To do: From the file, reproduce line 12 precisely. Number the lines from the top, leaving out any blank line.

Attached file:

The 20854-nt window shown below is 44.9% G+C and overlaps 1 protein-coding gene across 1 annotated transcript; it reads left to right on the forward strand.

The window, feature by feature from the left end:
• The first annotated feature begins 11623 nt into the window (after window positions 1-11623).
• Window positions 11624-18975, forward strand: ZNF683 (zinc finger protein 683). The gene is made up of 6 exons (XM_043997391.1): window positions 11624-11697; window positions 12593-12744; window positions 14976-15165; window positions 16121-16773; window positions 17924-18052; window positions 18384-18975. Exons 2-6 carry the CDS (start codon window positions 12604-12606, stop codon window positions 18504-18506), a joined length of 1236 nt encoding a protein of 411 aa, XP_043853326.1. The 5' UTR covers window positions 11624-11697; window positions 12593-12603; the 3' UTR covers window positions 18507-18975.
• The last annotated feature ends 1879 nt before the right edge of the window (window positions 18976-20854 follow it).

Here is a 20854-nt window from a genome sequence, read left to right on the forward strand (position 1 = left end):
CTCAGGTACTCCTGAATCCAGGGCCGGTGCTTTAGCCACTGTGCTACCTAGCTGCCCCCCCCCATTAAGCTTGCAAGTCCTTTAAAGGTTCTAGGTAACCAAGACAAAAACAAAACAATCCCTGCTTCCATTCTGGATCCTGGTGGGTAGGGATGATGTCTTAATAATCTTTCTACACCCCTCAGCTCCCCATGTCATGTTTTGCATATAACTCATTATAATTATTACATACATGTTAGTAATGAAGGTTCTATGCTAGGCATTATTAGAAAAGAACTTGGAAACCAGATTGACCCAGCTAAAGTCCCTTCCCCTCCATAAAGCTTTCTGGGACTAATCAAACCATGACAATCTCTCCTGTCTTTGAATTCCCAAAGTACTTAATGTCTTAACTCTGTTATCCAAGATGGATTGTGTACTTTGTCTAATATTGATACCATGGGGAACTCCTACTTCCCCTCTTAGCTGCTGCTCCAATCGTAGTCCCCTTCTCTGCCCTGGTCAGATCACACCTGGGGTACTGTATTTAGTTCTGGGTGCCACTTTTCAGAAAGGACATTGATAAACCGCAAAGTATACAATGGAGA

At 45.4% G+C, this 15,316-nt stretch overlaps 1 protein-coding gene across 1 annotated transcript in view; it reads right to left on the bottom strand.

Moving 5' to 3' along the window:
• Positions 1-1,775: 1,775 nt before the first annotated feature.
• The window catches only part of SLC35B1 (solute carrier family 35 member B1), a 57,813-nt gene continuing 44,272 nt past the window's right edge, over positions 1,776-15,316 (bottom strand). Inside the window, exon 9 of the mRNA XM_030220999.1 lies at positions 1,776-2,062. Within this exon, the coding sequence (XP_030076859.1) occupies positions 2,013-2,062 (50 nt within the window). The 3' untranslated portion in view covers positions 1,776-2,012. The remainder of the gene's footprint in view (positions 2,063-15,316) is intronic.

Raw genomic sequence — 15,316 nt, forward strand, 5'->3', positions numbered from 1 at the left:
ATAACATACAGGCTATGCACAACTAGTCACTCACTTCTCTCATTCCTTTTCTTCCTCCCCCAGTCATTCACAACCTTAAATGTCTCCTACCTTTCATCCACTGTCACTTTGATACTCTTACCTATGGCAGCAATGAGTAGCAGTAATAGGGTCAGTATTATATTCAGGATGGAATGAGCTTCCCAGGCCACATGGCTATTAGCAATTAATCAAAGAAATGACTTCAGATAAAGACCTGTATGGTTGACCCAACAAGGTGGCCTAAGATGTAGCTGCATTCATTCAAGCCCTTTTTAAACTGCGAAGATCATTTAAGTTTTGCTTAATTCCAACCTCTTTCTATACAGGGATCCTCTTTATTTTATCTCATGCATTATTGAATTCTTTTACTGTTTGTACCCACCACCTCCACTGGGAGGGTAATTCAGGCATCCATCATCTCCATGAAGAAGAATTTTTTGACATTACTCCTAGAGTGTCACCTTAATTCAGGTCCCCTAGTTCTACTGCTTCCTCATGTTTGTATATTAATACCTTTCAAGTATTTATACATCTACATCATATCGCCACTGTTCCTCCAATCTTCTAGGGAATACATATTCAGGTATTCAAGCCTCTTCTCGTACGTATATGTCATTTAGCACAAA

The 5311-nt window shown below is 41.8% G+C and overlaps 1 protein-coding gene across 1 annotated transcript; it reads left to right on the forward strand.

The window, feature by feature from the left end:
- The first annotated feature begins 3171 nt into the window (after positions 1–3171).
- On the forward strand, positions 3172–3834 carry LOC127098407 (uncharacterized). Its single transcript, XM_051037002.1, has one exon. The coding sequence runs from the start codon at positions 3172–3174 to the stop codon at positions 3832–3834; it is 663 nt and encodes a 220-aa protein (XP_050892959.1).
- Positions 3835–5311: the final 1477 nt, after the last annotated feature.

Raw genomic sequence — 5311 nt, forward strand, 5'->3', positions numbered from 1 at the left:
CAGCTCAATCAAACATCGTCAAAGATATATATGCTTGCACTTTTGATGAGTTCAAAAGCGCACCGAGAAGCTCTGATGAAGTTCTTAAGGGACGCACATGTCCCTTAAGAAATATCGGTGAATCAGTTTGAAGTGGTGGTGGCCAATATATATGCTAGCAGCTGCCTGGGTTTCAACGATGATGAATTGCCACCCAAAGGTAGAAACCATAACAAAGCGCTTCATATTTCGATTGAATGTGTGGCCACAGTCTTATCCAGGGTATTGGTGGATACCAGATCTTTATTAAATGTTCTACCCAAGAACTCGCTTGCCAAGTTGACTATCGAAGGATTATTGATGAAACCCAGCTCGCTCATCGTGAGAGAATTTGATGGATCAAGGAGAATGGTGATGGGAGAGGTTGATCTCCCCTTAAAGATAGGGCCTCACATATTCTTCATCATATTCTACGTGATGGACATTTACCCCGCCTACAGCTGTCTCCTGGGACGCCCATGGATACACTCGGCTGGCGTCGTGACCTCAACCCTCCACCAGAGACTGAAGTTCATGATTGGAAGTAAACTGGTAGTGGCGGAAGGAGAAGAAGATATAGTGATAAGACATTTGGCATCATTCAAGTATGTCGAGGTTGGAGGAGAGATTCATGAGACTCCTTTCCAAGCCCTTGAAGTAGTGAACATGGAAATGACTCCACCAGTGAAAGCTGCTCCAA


Raw genomic sequence — 15,316 nt, forward strand, 5'->3', positions numbered from 1 at the left: